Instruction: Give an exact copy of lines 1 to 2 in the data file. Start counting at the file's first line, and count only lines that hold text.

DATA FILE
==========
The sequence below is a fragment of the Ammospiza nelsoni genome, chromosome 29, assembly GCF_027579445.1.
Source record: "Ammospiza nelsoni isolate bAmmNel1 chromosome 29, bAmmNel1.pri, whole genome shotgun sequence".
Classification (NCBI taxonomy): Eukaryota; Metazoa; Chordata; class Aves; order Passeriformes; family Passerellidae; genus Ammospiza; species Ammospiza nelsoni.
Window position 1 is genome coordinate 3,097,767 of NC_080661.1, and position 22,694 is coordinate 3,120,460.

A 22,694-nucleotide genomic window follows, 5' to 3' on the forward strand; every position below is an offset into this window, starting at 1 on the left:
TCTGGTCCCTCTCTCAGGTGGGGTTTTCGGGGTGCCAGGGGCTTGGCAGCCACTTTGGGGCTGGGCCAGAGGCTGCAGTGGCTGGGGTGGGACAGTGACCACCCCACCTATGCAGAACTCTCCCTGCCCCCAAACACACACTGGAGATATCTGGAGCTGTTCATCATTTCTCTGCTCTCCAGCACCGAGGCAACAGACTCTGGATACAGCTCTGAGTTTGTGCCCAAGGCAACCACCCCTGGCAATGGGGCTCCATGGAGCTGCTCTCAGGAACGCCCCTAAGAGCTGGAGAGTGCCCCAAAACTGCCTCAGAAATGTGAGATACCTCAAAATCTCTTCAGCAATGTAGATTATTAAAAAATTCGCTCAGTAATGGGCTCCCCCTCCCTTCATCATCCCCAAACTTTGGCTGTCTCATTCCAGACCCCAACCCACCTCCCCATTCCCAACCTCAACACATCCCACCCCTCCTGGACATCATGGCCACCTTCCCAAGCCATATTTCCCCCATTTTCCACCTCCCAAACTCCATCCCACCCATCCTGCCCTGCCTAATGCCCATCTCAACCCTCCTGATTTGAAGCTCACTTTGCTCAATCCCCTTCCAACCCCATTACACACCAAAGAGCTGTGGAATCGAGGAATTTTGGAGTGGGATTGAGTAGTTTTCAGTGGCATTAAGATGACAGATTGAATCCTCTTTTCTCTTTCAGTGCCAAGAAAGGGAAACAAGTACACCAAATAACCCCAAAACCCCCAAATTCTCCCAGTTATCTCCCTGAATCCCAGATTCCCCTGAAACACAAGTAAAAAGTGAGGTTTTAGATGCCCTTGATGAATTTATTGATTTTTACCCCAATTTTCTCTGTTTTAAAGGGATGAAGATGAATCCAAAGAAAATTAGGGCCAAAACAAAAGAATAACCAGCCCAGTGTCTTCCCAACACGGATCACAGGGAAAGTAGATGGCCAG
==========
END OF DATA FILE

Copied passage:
The sequence below is a fragment of the Ammospiza nelsoni genome, chromosome 29, assembly GCF_027579445.1.
Source record: "Ammospiza nelsoni isolate bAmmNel1 chromosome 29, bAmmNel1.pri, whole genome shotgun sequence".